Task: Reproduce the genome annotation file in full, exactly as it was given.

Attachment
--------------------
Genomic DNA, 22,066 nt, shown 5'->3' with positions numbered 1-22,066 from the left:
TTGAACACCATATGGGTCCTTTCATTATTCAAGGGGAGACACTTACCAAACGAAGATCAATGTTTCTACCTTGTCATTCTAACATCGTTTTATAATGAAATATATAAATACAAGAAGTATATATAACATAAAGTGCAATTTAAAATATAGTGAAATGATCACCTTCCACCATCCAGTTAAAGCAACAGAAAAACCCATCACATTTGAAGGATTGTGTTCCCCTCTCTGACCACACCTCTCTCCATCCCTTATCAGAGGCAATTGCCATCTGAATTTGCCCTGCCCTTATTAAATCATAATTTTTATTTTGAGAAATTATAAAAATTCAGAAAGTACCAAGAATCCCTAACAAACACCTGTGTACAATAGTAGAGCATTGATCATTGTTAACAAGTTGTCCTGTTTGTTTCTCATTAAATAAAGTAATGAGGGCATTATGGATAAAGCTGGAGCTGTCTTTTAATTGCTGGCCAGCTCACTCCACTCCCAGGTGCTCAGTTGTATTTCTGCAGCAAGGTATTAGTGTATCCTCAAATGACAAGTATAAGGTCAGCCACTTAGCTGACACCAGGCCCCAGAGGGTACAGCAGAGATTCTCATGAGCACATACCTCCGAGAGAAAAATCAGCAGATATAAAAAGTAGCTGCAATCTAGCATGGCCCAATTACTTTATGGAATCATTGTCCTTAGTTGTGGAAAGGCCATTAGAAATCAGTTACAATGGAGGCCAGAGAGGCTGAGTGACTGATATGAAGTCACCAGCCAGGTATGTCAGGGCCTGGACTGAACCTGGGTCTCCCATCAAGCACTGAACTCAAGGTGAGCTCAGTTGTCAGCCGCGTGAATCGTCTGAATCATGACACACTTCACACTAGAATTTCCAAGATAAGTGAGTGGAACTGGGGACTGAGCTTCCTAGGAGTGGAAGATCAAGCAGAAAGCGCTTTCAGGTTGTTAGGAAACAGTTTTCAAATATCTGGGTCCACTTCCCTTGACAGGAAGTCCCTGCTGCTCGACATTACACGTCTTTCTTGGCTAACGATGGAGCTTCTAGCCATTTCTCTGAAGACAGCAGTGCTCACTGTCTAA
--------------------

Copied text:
Genomic DNA, 22,066 nt, shown 5'->3' with positions numbered 1-22,066 from the left:
TTGAACACCATATGGGTCCTTTCATTATTCAAGGGGAGACACTTACCAAACGAAGATCAATGTTTCTACCTTGTCATTCTAACATCGTTTTATAATGAAATATATAAATACAAGAAGTATATATAACATAAAGTGCAATTTAAAATATAGTGAAATGATCACCTTCCACCATCCAGTTAAAGCAACAGAAAAACCCATCACATTTGAAGGATTGTGTTCCCCTCTCTGACCACACCTCTCTCCATCCCTTATCAGAGGCAATTGCCATCTGAATTTGCCCTGCCCTTATTAAATCATAATTTTTATTTTGAGAAATTATAAAAATTCAGAAAGTACCAAGAATCCCTAACAAACACCTGTGTACAATAGTAGAGCATTGATCATTGTTAACAAGTTGTCCTGTTTGTTTCTCATTAAATAAAGTAATGAGGGCATTATGGATAAAGCTGGAGCTGTCTTTTAATTGCTGGCCAGCTCACTCCACTCCCAGGTGCTCAGTTGTATTTCTGCAGCAAGGTATTAGTGTATCCTCAAATGACAAGTATAAGGTCAGCCACTTAGCTGACACCAGGCCCCAGAGGGTACAGCAGAGATTCTCATGAGCACATACCTCCGAGAGAAAAATCAGCAGATATAAAAAGTAGCTGCAATCTAGCATGGCCCAATTACTTTATGGAATCATTGTCCTTAGTTGTGGAAAGGCCATTAGAAATCAGTTACAATGGAGGCCAGAGAGGCTGAGTGACTGATATGAAGTCACCAGCCAGGTATGTCAGGGCCTGGACTGAACCTGGGTCTCCCATCAAGCACTGAACTCAAGGTGAGCTCAGTTGTCAGCCGCGTGAATCGTCTGAATCATGACACACTTCACACTAGAATTTCCAAGATAAGTGAGTGGAACTGGGGACTGAGCTTCCTAGGAGTGGAAGATCAAGCAGAAAGCGCTTTCAGGTTGTTAGGAAACAGTTTTCAAATATCTGGGTCCACTTCCCTTGACAGGAAGTCCCTGCTGCTCGACATTACACGTCTTTCTTGGCTAACGATGGAGCTTCTAGCCATTTCTCTGAAGACAGCAGTGCTCACTGTCTAA